[Crossposted from NeuroDojo]

“Jellyfish? See colours? That’s crazy talk! They’d need eyes to do that! They don’t even have brains, do they?”

Some jellyfish do have eyes to go along with their well-developed central nervous system. These are box jellies, which are generally better known because some of their number contains rather deadly toxins. If that wasn’t scary enough, they have eyes. In fact, they have lots of eyes.

Rhophalia are sensory structures that you can see as black dots about two thirds of the way down the bell (pictured right). Close up, they look like part of an old-school movie monster (pictured below). Each rhophalium has six, count ‘em, six, eyes. Four of the eyes are quite simple, but two have lens eyes, just like vertebrates and cephalopods. These eyes are fairly crummy by human standards – they’re blurry and probably pretty low resolution – but they do the job well enough.

To see colour, you need to tell different wavelengths of light apart, and to do that, you need at least two different visual pigments. (Humans have three.) O’Connor and colleagues went looking for different visual pigments in Chiropsella bronzie (pictured above right). This involves firing light of all different colours at the eye, and looking to see how much is absorbed at each wavelength. They found only one absorbance peak – i.e., lights of one particular wavelength alone were being absorbed.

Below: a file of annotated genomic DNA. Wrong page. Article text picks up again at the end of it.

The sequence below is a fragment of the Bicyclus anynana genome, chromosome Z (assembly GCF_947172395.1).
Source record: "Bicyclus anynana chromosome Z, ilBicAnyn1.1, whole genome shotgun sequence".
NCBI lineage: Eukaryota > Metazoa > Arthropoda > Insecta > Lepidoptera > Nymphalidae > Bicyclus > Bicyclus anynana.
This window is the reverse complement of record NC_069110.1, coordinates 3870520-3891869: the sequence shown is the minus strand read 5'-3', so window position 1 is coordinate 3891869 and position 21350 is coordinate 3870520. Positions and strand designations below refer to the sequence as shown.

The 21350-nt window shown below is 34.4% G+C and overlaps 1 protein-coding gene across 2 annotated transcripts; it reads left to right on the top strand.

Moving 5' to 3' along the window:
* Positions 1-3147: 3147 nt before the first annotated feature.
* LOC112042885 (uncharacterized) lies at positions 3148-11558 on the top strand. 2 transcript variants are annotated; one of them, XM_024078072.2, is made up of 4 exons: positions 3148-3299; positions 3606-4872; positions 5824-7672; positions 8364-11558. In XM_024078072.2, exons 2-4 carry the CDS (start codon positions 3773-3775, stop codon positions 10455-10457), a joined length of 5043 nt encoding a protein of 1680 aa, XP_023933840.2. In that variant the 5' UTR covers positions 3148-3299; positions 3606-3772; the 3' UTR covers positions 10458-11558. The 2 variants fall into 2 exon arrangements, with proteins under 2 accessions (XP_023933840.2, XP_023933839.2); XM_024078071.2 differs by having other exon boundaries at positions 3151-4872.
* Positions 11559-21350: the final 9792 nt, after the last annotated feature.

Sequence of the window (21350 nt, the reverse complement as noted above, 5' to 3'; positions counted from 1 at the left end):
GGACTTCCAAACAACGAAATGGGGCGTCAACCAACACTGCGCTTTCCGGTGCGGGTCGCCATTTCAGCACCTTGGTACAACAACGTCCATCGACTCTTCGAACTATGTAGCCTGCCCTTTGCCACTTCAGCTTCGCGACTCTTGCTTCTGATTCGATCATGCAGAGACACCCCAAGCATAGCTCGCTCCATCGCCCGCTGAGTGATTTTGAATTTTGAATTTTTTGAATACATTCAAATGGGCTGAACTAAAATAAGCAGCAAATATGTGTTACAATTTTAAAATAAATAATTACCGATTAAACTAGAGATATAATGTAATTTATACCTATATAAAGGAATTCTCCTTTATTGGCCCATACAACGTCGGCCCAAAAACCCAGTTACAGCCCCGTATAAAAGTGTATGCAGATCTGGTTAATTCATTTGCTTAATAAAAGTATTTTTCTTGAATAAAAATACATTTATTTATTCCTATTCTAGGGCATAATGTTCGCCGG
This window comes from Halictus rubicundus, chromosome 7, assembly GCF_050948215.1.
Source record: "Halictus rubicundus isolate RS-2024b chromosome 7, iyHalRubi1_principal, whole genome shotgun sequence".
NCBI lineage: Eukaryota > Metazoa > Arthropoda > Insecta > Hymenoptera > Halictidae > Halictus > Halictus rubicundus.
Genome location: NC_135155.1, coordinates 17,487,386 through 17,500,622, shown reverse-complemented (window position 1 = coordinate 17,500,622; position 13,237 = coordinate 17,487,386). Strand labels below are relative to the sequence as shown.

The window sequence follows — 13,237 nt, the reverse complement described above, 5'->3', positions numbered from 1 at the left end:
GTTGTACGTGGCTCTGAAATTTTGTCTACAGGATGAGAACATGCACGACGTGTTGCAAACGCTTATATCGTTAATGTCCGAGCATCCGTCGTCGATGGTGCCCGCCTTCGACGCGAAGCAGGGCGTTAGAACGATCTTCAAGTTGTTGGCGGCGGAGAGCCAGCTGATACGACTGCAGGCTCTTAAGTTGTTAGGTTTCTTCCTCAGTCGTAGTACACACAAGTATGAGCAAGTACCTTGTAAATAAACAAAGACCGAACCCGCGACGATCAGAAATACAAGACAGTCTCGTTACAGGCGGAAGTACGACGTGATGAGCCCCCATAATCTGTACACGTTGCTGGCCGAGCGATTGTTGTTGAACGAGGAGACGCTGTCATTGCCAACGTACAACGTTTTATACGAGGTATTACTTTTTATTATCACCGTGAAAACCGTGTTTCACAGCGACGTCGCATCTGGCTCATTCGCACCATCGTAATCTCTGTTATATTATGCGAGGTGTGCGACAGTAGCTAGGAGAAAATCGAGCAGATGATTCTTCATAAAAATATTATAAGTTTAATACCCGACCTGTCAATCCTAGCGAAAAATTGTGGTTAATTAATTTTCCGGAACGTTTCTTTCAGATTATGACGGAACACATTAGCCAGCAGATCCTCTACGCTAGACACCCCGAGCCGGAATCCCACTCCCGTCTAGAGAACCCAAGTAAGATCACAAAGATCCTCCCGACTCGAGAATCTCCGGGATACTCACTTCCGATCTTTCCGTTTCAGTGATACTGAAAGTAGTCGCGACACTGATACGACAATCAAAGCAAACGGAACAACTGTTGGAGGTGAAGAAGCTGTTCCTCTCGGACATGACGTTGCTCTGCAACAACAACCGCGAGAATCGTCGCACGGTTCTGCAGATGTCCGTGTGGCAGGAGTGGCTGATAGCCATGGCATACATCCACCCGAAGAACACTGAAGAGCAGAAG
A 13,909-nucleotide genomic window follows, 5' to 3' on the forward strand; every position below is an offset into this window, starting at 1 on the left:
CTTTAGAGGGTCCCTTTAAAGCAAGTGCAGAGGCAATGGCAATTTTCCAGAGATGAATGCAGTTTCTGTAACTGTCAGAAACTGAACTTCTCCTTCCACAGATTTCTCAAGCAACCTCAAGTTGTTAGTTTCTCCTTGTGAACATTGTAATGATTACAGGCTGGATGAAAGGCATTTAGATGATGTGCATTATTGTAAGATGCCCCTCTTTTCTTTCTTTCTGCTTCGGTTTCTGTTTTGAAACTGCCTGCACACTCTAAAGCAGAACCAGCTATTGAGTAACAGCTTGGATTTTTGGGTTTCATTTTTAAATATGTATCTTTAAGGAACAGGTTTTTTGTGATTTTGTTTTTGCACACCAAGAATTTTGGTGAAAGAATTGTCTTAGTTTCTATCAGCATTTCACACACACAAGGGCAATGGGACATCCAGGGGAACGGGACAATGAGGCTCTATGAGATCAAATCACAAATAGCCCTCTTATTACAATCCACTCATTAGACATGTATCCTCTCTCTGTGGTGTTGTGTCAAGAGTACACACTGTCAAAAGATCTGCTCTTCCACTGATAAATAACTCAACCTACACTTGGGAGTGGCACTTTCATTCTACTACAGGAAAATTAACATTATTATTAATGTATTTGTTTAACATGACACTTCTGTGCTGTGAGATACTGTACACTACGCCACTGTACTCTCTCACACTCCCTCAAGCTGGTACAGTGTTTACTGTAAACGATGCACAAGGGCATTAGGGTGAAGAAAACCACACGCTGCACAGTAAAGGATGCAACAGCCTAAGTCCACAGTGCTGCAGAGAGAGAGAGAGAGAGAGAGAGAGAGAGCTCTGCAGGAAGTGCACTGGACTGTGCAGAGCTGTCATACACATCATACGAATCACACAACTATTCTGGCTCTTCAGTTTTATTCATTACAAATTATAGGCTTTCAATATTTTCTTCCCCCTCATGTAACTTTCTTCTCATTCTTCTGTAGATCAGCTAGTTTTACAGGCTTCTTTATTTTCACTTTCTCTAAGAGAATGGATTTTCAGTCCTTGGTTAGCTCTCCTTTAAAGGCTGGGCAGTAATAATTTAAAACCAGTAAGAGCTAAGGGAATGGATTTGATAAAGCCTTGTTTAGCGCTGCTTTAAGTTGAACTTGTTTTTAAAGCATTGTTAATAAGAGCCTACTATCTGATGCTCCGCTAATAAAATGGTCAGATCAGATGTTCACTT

They also tried using labels for visual pigments taken from zebrafish. Zebrafish have at least six different visual pigments, and these molecules are often very similar across species. Again, only one of the five different immunolabels that they tried reacted with the cells in the largest lower camera eye.

All of which indicates that these animals are only seeing black and white – at least through their largest eye. I suppose it’s possible that they might have different pigments in different eyes, but if they don’t have multiple pigments in their largest eye, it seems unlikely they’d have them in their smaller eyes.

A side finding was that the jellyfish visual pigments “bleach,” meaning some chemical bonds are broken in the molecules. Most invertebrate visual pigments do not do this, but vertebrate pigments do. Thus, it’s another way that jellyfish eyes are resemble vertebrate eyes (camera eyes with bleaching pigments) more than most other invertebrate eyes (compound eyes with non-bleaching pigments).

A previous study had suggested that a box jellyfish might see colour, but that was a different species (Carybdea marsupialis). Maybe there’s some real diversity in the visual abilities of these different jellies, and some can see colour. But it seems that C. bronzie lives in a world of gray.


O'Connor, M., Garm, A., Marshall, J., Hart, N., Ekstrom, P., Skogh, C., & Nilsson, D. (2010). Visual pigment in the lens eyes of the box jellyfish Chiropsella bronzie Proceedings of the Royal Society B: Biological Sciences DOI: 10.1098/rspb.2009.2248

Rhophalia picture from here.

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